Source: BookExpo America
A hidden truth.
Marked as special at an early age, Jacinda knows her every move is watched. But she longs for freedom to make her own choices. When she breaks the most sacred tenet among her kind, she nearly pays with her life. Until a beautiful stranger saves her. A stranger who was sent to hunt those like her. For Jacinda is a draki—a descendant of dragons whose greatest defense is her secret ability to shift into human form.
Forced to flee into the mortal world with her family, Jacinda struggles to adapt to her new surroundings. The only bright light is Will. Gorgeous, elusive Will who stirs her inner draki to life. Although she is irresistibly drawn to him, Jacinda knows Will's dark secret: He and his family are hunters. She should avoid him at all costs. But her inner draki is slowly slipping away—if it dies she will be left as a human forever. She'll do anything to prevent that. Even if it means getting closer to her most dangerous enemy.
Mythical powers and breathtaking romance ignite in this story of a girl who defies all expectations and whose love crosses an ancient divide.
Fallen angels, fairies, zombies, unicorns, vampires, werewolves – the world of paranormal and fantasy literature has touched upon a plethora of supernatural creatures in recent years. Even so, there is still one creature that has been all but ignored in YA: Dragons.
That is, until now.
In Firelight, Sophie Jordan tells the tale of a teenage dragon (or draki to be more specific).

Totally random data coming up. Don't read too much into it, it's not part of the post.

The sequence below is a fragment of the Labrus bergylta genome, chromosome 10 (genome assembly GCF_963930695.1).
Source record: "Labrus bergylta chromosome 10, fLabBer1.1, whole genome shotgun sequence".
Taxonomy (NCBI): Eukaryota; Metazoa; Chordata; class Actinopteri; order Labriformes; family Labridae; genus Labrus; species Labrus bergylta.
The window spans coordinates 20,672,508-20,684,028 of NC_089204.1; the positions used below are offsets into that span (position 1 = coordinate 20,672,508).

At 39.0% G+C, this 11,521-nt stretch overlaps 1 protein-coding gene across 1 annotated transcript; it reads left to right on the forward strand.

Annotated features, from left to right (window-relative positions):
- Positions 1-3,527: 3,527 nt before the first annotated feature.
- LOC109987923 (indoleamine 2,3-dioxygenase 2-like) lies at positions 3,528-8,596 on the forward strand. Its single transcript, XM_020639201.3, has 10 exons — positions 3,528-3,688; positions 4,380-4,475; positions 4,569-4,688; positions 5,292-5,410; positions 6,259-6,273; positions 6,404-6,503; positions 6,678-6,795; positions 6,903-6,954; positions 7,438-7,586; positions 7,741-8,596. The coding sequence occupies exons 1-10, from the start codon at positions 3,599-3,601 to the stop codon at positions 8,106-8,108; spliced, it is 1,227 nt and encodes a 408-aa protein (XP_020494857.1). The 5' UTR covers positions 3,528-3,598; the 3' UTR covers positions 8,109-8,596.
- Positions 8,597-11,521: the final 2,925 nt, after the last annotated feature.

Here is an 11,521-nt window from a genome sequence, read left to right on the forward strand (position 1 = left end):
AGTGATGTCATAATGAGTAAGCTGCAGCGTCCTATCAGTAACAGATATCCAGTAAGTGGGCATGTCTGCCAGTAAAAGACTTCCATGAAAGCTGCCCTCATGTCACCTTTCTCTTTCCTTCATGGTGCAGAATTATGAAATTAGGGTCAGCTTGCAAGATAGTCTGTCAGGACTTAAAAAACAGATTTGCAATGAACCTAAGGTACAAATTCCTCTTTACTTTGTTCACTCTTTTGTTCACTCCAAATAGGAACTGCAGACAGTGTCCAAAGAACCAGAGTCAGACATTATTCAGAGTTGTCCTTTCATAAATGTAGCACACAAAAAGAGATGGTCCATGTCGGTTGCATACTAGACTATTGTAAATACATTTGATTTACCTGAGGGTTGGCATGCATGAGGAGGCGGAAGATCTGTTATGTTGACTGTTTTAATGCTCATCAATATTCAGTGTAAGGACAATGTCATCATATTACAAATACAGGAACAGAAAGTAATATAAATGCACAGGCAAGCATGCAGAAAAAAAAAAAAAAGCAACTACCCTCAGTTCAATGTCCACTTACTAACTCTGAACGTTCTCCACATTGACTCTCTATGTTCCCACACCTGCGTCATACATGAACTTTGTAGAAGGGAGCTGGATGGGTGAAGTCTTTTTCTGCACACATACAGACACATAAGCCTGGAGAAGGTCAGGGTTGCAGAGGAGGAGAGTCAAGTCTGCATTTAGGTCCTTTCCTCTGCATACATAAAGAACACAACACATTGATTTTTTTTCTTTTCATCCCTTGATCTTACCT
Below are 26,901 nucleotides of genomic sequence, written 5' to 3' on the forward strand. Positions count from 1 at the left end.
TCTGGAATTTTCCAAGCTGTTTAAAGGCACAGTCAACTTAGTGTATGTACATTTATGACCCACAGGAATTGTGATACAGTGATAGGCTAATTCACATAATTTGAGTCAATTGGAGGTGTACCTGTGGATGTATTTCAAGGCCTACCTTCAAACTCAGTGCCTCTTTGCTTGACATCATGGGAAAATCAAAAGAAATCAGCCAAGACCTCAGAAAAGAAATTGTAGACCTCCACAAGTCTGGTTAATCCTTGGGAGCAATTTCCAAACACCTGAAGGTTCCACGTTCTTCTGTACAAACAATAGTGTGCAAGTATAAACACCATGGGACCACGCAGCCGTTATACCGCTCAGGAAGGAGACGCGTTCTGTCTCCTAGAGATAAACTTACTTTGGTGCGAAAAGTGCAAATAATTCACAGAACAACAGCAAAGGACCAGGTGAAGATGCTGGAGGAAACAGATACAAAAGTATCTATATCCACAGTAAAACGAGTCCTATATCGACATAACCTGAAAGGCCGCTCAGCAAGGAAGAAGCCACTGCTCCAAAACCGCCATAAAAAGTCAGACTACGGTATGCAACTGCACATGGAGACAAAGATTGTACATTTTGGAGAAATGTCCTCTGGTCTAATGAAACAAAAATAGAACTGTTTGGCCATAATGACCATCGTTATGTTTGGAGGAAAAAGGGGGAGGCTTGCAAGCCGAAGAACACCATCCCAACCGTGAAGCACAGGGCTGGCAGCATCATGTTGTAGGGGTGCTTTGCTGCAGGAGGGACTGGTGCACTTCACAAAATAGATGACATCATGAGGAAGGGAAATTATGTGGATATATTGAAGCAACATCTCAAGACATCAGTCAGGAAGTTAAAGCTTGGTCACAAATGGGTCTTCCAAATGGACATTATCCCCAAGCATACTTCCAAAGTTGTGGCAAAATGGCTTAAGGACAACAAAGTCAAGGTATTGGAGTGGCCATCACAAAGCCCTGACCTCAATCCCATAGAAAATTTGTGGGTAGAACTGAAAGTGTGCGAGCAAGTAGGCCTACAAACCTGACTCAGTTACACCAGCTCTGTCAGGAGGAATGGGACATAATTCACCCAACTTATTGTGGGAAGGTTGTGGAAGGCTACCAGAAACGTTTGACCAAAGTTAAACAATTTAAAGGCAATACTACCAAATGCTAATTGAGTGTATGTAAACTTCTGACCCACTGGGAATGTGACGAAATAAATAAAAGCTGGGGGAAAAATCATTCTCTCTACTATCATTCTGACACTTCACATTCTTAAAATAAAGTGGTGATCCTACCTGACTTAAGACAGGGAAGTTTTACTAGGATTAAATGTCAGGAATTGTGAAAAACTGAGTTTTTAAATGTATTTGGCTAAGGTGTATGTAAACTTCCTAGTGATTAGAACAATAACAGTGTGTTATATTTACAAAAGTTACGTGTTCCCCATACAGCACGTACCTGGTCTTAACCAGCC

When I first heard about the novel, I immediately wanted to read it. With dragons being virtually untapped in YA, there was so much potential for the novel. Romance, action, adventure – it could have it all. However, shortly after beginning the novel my interest began to wane.
I had a great deal of curiosity about the draki, their pride, and the abilities they possessed. Unfortunately, Jacinda and her family flee from the pride fairly early on in the novel, leaving behind the world that fascinated me. (Please note that when I first heard about this book, prior to BEA, the complete summary -- including the bit about Jacinda's family moving to the human world -- was not yet released.) While still interesting, it was not the story I had been expecting. Rather than being centered on the draki, the focus was on Jacinda learning to survive in the human world and making sense of her feelings for Will. This was not boring per se, just not what I had been expecting.
Overall, my biggest issue with Firelight was Jacinda. Her attraction to Will was something she was constantly battling with. She’d make up her mind with an air of finality, only to waffle a few pages later. While understandable in the beginning, after a while I just wanted her to make a decision and stick to it. This tendency to be indecisive popped up throughout the novel in other non-Will- related situations. From her family to her future, she just couldn’t seem to make a firm decision. Between this and her whining, she quickly got on my nerves.
I would not say Firelight was a disappointment, simply not what I’d been hoping for when I began reading. Judging by where this novel left off, though, it seems that the next novel in the series may be more on target with my previous assumptions. I guess we’ll have to see wait and see.